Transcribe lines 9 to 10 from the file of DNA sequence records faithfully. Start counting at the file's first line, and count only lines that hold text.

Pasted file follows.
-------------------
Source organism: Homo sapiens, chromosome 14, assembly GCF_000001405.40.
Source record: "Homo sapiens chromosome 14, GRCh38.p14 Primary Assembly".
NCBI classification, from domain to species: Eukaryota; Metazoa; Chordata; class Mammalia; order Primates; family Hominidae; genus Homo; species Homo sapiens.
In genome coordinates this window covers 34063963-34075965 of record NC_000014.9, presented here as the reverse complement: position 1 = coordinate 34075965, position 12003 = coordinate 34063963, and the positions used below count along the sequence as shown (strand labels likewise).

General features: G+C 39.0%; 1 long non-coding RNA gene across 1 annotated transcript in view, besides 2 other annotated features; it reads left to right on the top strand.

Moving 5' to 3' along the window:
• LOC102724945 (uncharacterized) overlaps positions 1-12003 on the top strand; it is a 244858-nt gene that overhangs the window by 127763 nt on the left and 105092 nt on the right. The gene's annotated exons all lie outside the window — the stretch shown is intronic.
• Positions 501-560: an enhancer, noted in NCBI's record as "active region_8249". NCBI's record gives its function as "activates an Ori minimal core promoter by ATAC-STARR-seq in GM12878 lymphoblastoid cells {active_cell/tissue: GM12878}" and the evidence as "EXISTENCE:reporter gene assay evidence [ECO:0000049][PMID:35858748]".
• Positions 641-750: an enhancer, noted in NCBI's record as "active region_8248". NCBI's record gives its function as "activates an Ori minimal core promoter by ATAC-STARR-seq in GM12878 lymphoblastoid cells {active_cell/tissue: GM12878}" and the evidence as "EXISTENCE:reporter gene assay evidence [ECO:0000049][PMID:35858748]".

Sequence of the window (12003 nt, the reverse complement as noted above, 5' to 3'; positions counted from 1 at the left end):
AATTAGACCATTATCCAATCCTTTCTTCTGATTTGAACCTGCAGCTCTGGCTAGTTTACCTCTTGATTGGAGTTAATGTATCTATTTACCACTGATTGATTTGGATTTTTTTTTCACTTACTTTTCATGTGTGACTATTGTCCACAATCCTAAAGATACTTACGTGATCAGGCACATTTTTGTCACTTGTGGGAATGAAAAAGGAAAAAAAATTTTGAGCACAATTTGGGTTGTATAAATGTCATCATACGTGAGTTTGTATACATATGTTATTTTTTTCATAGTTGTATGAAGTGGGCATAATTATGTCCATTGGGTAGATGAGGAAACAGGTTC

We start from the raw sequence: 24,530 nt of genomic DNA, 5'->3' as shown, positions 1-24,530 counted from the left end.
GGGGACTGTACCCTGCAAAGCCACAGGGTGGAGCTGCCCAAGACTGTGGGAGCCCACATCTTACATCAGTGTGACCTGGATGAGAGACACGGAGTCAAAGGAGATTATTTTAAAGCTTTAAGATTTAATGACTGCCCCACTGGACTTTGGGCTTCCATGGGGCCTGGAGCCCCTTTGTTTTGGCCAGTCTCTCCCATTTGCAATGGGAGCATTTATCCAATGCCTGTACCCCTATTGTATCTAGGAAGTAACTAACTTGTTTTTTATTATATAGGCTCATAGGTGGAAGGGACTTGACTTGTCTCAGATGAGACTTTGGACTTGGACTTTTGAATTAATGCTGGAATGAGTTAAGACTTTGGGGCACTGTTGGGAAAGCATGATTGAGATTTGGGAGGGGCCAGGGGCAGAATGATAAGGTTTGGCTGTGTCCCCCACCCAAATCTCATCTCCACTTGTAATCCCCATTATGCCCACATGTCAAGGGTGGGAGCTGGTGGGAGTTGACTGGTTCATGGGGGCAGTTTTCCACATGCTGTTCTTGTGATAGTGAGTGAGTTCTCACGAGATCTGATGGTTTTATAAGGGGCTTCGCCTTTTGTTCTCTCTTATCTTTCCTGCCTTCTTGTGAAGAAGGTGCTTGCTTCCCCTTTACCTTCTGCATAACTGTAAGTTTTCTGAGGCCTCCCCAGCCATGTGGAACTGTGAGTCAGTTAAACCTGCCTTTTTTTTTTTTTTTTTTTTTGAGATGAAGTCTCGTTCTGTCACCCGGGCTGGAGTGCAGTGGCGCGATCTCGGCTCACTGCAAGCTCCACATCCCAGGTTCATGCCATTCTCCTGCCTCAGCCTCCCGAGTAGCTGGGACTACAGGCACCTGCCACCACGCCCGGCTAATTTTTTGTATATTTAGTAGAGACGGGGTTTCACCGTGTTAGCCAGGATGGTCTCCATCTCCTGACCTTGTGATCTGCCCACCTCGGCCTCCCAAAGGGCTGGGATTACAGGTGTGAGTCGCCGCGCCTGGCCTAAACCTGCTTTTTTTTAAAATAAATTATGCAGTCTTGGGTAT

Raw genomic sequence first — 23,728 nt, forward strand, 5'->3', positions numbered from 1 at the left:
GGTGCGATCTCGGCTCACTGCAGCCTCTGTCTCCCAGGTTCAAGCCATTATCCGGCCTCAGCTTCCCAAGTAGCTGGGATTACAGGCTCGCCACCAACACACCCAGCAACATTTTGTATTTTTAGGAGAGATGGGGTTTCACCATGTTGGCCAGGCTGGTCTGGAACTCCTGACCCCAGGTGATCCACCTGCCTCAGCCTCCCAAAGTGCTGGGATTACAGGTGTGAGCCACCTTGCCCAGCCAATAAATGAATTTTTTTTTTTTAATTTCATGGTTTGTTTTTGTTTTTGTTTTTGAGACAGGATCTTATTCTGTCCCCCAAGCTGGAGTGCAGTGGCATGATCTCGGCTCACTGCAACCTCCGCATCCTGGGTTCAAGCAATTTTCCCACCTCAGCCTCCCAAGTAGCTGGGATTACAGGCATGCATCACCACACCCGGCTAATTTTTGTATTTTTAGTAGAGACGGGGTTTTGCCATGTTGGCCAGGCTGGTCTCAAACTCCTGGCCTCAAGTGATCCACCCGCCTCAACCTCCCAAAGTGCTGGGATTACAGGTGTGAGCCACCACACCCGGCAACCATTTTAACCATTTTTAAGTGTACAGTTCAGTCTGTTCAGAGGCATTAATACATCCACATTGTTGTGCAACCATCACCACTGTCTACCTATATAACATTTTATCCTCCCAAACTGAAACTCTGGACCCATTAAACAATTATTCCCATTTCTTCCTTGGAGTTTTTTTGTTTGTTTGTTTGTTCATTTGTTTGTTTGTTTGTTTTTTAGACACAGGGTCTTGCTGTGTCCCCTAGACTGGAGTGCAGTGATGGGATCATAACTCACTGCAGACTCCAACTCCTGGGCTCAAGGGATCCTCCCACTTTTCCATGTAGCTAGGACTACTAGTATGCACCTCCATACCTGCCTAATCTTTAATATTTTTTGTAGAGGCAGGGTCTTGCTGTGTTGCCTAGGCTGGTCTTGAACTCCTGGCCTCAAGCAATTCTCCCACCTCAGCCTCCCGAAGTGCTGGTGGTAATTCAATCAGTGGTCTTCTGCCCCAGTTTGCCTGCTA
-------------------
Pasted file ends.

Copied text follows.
• Positions 641-750: an enhancer, noted in NCBI's record as "active region_8248". NCBI's record gives its function as "activates an Ori minimal core promoter by ATAC-STARR-seq in GM12878 lymphoblastoid cells {active_cell/tissue: GM12878}" and the evidence as "EXISTENCE:reporter gene assay evidence [ECO:0000049][PMID:35858748]".

Sequence of the window (12003 nt, the reverse complement as noted above, 5' to 3'; positions counted from 1 at the left end):